|The Tom Bearden
|Subject: RE: Ray Radus not
Date: Thu, 9 Jan 2003 12:00:46 -0600
Yes, it was Raymond J. Radus, and I think that is being corrected now. We have tried to show the importance of his work. Also, we don't wish his work to just continue to be ignored, and continue to be pushed back on the shelf. Radus's work was a great inspiration to us here, and we found his "switchable magnetic preference" of great interest. Main thing is that it works beautifully, and I don't know of any university that has been teaching the Radus effect to students. Hopefully some of them will now add it to the curriculum.
In my book, Energy from the Vacuum: Concepts and Principles, I included a picture of the acceptance tests of those boots (engineer hanging upside down underneath a steel beam in a high bay area, and "walking" across the underside of the beam, against gravity). Such a test immediately shows the difference between present "shuffler" boots and the Radus "walking" boots.
Hopefully lots of young fellows out there now will pick up Radus's work and go forward with it. I hope to see improved generators, perhaps even COP>1.0, using the Radus effect. Kawai, e.g., uses a very similar effect, of switching which path is available to the flux, and his motor does go overunity if one starts with a high-efficiency magnetic motor and uses very efficient switching. In that case, the COP becomes about double the efficiency. So with an 80% efficient Hitachi motor, the Kawai process will yield a motor with a COP = 1.6. All EM energy in any circuit is already from the vacuum anyway, as basically was proven in physics in 1957 but has still not made it into electrical engineering. So switching can make all the difference, because all the energy comes from the vacuum anyway. The energy we ourselves input just goes to cover the "switching apparatus" costs in toto and its inefficiencies. Of course electrical engineering doesn't teach it that way, but that's the way it is, as shown by physics.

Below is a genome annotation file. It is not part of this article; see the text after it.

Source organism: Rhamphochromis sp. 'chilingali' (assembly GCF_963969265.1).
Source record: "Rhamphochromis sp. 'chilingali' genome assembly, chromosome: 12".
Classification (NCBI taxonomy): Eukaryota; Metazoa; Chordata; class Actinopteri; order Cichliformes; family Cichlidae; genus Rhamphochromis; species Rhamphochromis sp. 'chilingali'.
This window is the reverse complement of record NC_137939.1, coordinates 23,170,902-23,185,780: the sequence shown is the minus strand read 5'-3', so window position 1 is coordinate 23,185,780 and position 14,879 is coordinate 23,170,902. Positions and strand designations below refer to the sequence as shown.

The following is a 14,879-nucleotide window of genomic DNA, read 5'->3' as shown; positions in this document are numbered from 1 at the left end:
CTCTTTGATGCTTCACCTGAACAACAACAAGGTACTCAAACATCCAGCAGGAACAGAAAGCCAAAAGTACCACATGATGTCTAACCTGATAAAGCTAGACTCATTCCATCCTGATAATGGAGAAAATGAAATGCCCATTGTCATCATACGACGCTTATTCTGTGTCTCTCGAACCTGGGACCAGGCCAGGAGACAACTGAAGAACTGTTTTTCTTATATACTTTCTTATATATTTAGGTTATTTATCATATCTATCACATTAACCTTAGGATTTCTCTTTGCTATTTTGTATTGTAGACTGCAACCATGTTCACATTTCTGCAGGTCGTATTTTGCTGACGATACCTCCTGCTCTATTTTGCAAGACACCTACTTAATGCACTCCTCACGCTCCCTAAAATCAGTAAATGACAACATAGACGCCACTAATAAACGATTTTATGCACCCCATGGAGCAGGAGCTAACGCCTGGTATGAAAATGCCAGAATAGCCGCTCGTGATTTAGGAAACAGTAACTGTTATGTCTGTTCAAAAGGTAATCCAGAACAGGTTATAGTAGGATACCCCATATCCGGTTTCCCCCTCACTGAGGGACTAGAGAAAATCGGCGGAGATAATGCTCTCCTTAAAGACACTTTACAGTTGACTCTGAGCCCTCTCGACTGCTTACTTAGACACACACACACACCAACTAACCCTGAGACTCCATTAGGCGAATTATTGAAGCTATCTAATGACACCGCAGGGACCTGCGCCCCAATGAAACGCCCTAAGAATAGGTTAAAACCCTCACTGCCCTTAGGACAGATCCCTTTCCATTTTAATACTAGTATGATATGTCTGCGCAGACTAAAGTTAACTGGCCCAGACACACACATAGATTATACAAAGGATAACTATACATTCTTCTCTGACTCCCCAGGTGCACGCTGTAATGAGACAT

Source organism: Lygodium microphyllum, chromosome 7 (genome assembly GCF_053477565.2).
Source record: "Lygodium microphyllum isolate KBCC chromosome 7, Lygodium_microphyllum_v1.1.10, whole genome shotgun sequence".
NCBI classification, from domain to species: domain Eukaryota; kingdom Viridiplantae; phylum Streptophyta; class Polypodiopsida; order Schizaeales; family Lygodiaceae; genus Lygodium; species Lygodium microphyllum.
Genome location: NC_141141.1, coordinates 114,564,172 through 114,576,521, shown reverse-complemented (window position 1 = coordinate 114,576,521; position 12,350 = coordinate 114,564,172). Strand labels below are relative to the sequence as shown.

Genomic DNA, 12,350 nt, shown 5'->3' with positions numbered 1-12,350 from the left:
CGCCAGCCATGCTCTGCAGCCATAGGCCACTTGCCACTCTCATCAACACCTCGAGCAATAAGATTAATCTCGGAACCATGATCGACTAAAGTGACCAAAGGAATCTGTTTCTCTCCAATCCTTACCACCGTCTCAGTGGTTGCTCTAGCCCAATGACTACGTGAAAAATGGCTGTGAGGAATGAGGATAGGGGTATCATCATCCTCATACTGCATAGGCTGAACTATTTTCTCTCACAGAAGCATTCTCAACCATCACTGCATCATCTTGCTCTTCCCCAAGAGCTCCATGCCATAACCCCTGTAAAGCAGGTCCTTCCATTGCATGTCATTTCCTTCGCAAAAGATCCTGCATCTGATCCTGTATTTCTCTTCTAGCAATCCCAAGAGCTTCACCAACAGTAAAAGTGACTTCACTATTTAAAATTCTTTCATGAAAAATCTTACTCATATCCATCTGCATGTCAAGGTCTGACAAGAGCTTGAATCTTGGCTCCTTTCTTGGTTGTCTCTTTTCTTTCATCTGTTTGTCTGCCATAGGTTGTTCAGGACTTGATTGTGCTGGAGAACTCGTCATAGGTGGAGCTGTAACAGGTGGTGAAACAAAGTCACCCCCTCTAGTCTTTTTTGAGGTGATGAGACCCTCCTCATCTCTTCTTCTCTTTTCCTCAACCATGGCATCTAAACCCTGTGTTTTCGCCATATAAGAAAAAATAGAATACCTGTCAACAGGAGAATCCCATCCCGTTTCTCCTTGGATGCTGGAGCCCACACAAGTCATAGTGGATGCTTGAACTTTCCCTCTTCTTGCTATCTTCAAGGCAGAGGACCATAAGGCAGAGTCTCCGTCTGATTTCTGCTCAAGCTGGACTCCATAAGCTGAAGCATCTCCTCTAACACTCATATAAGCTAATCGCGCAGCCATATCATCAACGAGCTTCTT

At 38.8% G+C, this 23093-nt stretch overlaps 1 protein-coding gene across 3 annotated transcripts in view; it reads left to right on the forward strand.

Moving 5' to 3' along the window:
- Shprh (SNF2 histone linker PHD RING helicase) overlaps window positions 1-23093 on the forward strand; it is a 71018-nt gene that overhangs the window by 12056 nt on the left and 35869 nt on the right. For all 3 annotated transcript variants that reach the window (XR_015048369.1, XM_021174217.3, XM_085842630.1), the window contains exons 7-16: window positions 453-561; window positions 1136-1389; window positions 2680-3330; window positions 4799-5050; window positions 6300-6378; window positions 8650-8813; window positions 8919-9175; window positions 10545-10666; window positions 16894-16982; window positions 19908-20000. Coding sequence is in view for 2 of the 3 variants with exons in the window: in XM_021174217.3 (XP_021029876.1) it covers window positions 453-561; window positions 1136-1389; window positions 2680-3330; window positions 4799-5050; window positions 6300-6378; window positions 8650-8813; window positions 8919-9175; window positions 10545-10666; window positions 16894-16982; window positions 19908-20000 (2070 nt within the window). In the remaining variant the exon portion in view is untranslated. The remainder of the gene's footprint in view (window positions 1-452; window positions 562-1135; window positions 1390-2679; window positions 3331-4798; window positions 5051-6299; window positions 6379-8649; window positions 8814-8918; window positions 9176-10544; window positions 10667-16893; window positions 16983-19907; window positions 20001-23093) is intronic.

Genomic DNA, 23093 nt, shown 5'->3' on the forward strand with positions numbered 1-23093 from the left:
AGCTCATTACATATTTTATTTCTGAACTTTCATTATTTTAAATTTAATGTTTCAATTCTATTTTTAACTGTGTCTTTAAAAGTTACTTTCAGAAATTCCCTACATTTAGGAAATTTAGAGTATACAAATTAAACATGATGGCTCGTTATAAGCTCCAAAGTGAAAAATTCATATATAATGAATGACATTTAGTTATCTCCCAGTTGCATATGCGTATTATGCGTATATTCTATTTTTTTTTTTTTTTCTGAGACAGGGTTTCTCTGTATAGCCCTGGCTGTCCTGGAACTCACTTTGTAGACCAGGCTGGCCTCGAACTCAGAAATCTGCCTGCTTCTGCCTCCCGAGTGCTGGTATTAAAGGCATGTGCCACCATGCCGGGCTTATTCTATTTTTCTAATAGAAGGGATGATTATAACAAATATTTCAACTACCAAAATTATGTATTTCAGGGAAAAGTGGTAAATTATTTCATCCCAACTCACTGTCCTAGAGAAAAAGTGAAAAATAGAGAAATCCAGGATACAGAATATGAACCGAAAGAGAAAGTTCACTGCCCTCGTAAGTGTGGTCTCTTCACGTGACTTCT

I never met Radus, but would very much have liked to have known him. I recently received a very nice letter from his daughter, which I shall retain in my personal files as a very special memento. It's nice to see that someone such as Radus, that a person only reads about, was a real, warm person with a nice family. The human side is just as important as the scientific side!
Very best wishes,
Sent: Wednesday, January 08, 2003 11:58 PM
Hello Lt. Col. Bearden,
The article on the Radus boots was very interesting and brought back many fond memories of a very dear friend. I grew up with one of Ray's sons. I recall seeing the same photo on your page while Ray would tell us of their rise to existence. I just wanted to let you know that the correct name is Raymond. Unless you were asked not to use his first name. In that case never mind. The link to your page was sent to me by his son whom I'm sure you made very proud.